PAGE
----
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Water: Nonpoint Source Success Stories

Information and Education Programs (The Salt Creek Wilderness)

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The Salt Creek Wilderness:
Illinois Zoo Offers Interactive Environmental Learning Experience

 

Contact:
Barb Lieberoff
Illinois Environmental Protection Agency
P.O. Box 19276
Springfield, IL 62794-9276
217-782-3362
epa1103@epa.state.il.us

The western section of Brookfield Zoo is called Salt Creek Wilderness. It includes a quarter-mile hiking trail, the 4-acre Indian Lake, and a new 1-acre demonstration wetland called Dragonfly Marsh. This 10-acre wooded area focuses on native Illinois plants and animals and provides naturalistic experiences for many of the zoo's 2 million annual visitors.

Staff from Brookfield Zoo, Illinois EPA, U.S. EPA Region 5, and the Northeastern Illinois Planning Commission created the unique educational interpretive experience. The first goal was to develop a "big idea" that would serve as the underlying theme for all of the experiences in the Salt Creek Wilderness. The big idea is "Healthy urban watersheds must be managed to provide clean water resources essential for diverse plant and animal habitat."

Key concepts were developed to support the big idea, including the role people must play in managing natural systems, the definition and importance of biodiversity, the impacts of nonpoint source pollution, and appreciation and conservation of natural areas. Next came the development of statements and interactive mechanisms for conveying these ideas, especially concepts like nonpoint source pollution and watersheds. These concepts were translated into graphic signs and interactive devices. The zoo plans to do a summational evaluation to quantify the effectiveness of the messages and the usage of each element.

Dragonfly Marsh consists of two deep pools, an emergent aquatic area, sedge meadow, wet prairie, and prairie. In addition, more than 12,000 individual plants, including flowers, grasses, sedges, and bulrushes, have been planted in the marsh. To create the wetland, two soil scientists from the Natural Resources Conservation Service surveyed the area to determine the soil suitability and design the wetland. The area was excavated and graded. Water is pumped from Indian Lake into the pools and then allowed to flow and percolate through the soils back to the lake.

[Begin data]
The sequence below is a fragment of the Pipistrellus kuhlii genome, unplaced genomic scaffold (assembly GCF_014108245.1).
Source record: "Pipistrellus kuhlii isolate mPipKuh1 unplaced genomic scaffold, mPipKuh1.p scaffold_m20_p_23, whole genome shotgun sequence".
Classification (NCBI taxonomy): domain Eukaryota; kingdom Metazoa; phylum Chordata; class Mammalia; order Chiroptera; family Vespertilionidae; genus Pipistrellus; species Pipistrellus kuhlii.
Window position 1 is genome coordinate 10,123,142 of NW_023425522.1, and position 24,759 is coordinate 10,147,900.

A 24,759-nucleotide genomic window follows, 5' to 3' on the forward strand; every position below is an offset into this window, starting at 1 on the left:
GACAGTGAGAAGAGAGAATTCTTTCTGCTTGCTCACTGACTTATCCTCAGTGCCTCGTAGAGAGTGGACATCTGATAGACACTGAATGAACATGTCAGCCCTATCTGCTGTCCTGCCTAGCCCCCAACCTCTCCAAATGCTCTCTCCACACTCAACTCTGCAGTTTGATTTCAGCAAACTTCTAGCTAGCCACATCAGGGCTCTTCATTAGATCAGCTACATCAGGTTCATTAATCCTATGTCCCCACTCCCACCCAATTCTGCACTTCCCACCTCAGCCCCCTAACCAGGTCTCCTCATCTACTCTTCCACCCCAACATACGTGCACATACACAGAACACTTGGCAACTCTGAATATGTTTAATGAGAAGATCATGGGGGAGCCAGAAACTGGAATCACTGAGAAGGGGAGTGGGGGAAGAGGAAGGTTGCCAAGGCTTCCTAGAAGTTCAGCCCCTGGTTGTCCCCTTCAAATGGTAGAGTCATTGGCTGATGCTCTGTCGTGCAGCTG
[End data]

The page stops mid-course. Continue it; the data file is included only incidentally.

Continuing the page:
An 85-foot boardwalk, constructed of wood from tropical ipe trees, overlooks the wetland. Lining the boardwalk's railing are about 250 color illustrations that identify the plants, mammals, fishes, invertebrates, reptiles, and amphibians that can be found in northeastern Illinois's woodlands, prairies, and wetlands. At the end of the boardwalk is the Biodiversity Gallery, a 30-foot by 30-foot covered shelter. A collage of signs communicates the importance of biodiversity and explains why people should work to protect it. In the gallery, children can also learn about biodiversity by reading the giant storybook The Adventures of Duncan the Dragonfly. The children's story details the life cycle of a dragonfly and introduces a number of the animals that share the dragonfly's habitat.

Several strategies are necessary to manage the wetland and allow new growth to develop fully. Surrounding the wetland, 850 feet of 7½-foot-high fencing prevents deer from trampling and eating the plants. In addition, a grid of black nylon rope with white flags is stretched across the entire site to discourage geese from landing and destroying the vegetation.

This project began in July 1996 and culminated with a celebration on August 14 and 15, 1999, highlighting the Indian Lake and Dragonfly Marsh interactive exhibits. Salt Creek Wilderness is a tremendous educational tool that encourages zoo guests to explore and understand the complex relationships among water, plants, and wildlife. It also gives people knowledge of nonpoint source pollution and how to reduce it in their local environments.


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